The unemployment Nobel

Marc Sidwell
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AS HIGH unemployment once again stalks the western world, the Nobel committee has rewarded three economists who revealed how the process of searching for work affects unemployment. As Dale Mortensen and Christopher Pissarides put it in 1998: “Market friction, the costly delay in the process of finding trading partners and determining the terms of trade, is ignored in the standard theory of perfectly competitive markets”.

Beginning in the 1970s, their work looked behind the brute fact of unemployment to consider how would-be employers and employees could really find each other and what stopped that happening. This allowed assessment of the impact of government policy on unemployment. So Pissarides was keen to stress yesterday in relation to Greece, where unemployment is at a 10 year high, that its problem is made worse by regulation, including, ironically, strong job protection laws that discourage firing and hence hiring.

Pissarides also referred to the conclusion of his 1992 paper, Loss of Skill During Unemployment, which shows how an acute unemployment shock can become chronic if the unemployed lose their skills by not continuing to engage with the workplace.

The trade unions now planning to hold the coalition to task might also reflect that in 2003 Pissarides explained the relatively lower unemployment in Britain compared to elsewhere in Europe in part by “the decline of trade union power”.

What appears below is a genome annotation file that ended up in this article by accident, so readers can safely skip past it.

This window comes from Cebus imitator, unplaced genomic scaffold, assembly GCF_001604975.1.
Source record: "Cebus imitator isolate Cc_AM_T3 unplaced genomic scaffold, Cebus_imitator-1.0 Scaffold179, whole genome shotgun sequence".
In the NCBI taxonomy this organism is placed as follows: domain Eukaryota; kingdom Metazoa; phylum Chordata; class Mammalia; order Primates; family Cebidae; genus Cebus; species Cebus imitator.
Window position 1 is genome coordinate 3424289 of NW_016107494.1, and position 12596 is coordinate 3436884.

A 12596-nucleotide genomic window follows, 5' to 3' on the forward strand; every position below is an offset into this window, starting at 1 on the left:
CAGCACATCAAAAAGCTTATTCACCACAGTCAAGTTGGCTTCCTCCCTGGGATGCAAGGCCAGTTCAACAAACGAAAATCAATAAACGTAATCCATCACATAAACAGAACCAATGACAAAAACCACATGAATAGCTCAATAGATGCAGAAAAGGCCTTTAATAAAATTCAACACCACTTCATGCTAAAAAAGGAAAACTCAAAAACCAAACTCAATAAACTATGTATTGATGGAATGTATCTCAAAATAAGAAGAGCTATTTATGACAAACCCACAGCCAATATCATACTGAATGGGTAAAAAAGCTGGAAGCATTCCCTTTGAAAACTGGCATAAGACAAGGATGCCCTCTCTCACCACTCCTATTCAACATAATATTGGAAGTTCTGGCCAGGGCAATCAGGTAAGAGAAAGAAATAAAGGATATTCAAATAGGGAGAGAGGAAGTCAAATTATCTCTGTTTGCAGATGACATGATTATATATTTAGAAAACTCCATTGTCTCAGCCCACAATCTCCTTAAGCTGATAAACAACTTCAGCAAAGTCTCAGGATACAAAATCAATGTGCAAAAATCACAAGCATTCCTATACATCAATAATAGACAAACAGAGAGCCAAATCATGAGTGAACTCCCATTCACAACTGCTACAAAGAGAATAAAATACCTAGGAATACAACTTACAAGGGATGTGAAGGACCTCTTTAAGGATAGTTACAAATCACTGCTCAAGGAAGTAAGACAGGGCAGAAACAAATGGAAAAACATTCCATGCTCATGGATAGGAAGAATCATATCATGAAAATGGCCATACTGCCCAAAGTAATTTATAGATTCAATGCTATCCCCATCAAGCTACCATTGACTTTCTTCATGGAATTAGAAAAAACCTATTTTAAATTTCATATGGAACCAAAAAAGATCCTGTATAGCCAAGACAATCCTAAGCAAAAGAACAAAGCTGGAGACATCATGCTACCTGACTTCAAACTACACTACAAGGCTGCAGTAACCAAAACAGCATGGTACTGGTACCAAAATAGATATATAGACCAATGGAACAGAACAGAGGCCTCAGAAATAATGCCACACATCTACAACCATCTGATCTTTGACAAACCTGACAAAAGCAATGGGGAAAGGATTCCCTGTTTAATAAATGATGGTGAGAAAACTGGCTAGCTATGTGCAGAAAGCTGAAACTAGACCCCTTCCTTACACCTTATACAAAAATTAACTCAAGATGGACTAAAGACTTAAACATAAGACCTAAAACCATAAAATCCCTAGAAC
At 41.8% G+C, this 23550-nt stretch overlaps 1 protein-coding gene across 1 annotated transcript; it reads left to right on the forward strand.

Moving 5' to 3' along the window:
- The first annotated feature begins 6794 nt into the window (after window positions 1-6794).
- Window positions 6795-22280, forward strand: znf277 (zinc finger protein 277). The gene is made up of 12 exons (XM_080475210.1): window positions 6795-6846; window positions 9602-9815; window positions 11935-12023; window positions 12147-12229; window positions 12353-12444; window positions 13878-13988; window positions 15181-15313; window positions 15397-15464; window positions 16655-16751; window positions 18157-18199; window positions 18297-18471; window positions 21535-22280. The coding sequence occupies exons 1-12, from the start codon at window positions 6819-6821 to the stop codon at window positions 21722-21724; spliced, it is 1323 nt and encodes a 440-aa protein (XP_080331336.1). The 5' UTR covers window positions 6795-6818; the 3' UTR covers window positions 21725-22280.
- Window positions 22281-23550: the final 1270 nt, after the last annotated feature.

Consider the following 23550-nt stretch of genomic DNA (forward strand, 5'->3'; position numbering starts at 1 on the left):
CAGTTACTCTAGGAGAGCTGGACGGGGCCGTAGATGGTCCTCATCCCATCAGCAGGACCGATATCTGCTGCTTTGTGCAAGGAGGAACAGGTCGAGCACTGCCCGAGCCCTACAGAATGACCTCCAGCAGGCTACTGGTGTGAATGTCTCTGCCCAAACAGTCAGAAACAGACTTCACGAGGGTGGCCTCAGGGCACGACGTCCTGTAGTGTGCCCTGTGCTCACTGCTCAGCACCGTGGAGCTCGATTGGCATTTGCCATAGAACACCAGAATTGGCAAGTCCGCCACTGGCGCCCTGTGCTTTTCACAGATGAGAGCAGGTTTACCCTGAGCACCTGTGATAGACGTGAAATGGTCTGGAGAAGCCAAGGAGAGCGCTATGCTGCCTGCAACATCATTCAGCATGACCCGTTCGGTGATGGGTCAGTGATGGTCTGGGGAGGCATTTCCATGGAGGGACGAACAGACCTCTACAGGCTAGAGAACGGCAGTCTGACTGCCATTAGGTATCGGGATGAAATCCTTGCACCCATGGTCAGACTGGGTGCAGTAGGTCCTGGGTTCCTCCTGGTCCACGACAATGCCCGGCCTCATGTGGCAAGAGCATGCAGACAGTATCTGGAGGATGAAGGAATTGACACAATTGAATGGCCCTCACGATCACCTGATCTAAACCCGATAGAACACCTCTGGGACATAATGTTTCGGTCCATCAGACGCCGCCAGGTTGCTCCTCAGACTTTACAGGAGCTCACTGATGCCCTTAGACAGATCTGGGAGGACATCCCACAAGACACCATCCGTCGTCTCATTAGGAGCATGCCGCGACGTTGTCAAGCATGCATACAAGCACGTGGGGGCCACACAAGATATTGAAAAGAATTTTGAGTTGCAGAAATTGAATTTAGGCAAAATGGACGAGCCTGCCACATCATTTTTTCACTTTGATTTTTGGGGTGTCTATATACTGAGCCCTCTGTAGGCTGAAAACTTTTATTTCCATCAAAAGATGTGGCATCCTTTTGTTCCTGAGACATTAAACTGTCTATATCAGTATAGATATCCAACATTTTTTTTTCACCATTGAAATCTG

The three winners who share this year’s economics Nobel

Pissarides' most influential paper is arguably “Job Creation and Job Destruction in the Theory of Unemployment (with Dale Mortensen)”, published in the Review of Economic Studies in 1994.

Christopher Pissarides is Professor of Economics at the London School of Economics and holder of the Norman Sosnow Chair in Economics. He specialises in the economics of unemployment, labour-market theory, labour-market policy and more recently he has written about growth and structural change. He has written extensively in professional journals and his book Equilibrium Unemployment Theory, now in its second edition, is a standard reference in the economics of unemployment.

In 2005 he was awarded the IZA Prize in Labor Economics (jointly with Dale Mortensen) for his work on unemployment.

Born: 1948, Nicosia, Cyprus
Affiliation at the time of the award: London School of Economics and Political Science, London, United Kingdom

Dale T. Mortensen is the Ida C. Cook Professor of Economics at Northwestern
University. His research and teaching interests are in labour economics, macroeconomics and economic theory.

Mortensen pioneered the theory of job search and search unemployment and extended it to study labour turnover, research and development, personal relationships, and labour reallocation. His insight, that friction is equivalent to the random arrival of trading partners, has become the leading technique for the analysis of labour markets and the effects of labour market policy. The development of equilibrium dynamic models designed to account for wage dispersion, the time series behavior of job and worker flows, and economic growth through product innovation are the principal topics of his current research.

He is the 2005 co-winner of the IZA Prize in Labor Economics
Born: 1939, Enterprise, OR, USA
Affiliation at the time of the award: Northwestern University, Evanston, IL, USA